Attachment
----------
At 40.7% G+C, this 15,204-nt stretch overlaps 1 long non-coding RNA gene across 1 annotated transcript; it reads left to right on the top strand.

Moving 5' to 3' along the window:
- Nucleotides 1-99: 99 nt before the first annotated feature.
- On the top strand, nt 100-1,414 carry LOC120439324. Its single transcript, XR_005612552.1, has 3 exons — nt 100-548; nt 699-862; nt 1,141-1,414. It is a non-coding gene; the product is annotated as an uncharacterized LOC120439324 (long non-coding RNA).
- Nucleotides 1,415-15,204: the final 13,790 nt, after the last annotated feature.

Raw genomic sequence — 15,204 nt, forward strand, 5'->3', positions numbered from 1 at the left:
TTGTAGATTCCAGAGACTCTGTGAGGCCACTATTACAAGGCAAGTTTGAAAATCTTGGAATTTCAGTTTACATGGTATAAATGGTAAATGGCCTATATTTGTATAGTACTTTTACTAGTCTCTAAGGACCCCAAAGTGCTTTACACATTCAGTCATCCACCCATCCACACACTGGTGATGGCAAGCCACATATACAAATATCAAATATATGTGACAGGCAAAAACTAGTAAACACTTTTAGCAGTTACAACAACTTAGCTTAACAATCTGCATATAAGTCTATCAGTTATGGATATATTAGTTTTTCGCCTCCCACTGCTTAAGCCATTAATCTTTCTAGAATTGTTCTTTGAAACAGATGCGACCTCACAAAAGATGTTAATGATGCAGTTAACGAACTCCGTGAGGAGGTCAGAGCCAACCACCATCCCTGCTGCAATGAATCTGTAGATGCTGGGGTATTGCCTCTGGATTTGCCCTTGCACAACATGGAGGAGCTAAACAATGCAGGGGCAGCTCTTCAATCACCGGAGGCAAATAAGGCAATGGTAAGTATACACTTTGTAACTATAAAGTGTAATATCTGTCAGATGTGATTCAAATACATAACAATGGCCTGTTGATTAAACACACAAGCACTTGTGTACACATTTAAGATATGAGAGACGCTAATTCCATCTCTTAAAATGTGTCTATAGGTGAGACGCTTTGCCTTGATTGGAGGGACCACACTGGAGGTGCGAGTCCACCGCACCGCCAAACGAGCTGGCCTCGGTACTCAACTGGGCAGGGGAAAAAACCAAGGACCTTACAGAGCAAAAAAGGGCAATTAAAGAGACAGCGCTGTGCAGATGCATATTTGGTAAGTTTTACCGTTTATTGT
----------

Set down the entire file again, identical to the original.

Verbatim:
At 40.7% G+C, this 15,204-nt stretch overlaps 1 long non-coding RNA gene across 1 annotated transcript; it reads left to right on the top strand.

Moving 5' to 3' along the window:
- Nucleotides 1-99: 99 nt before the first annotated feature.
- On the top strand, nt 100-1,414 carry LOC120439324. Its single transcript, XR_005612552.1, has 3 exons — nt 100-548; nt 699-862; nt 1,141-1,414. It is a non-coding gene; the product is annotated as an uncharacterized LOC120439324 (long non-coding RNA).
- Nucleotides 1,415-15,204: the final 13,790 nt, after the last annotated feature.

Raw genomic sequence — 15,204 nt, forward strand, 5'->3', positions numbered from 1 at the left:
TTGTAGATTCCAGAGACTCTGTGAGGCCACTATTACAAGGCAAGTTTGAAAATCTTGGAATTTCAGTTTACATGGTATAAATGGTAAATGGCCTATATTTGTATAGTACTTTTACTAGTCTCTAAGGACCCCAAAGTGCTTTACACATTCAGTCATCCACCCATCCACACACTGGTGATGGCAAGCCACATATACAAATATCAAATATATGTGACAGGCAAAAACTAGTAAACACTTTTAGCAGTTACAACAACTTAGCTTAACAATCTGCATATAAGTCTATCAGTTATGGATATATTAGTTTTTCGCCTCCCACTGCTTAAGCCATTAATCTTTCTAGAATTGTTCTTTGAAACAGATGCGACCTCACAAAAGATGTTAATGATGCAGTTAACGAACTCCGTGAGGAGGTCAGAGCCAACCACCATCCCTGCTGCAATGAATCTGTAGATGCTGGGGTATTGCCTCTGGATTTGCCCTTGCACAACATGGAGGAGCTAAACAATGCAGGGGCAGCTCTTCAATCACCGGAGGCAAATAAGGCAATGGTAAGTATACACTTTGTAACTATAAAGTGTAATATCTGTCAGATGTGATTCAAATACATAACAATGGCCTGTTGATTAAACACACAAGCACTTGTGTACACATTTAAGATATGAGAGACGCTAATTCCATCTCTTAAAATGTGTCTATAGGTGAGACGCTTTGCCTTGATTGGAGGGACCACACTGGAGGTGCGAGTCCACCGCACCGCCAAACGAGCTGGCCTCGGTACTCAACTGGGCAGGGGAAAAAACCAAGGACCTTACAGAGCAAAAAAGGGCAATTAAAGAGACAGCGCTGTGCAGATGCATATTTGGTAAGTTTTACCGTTTATTGT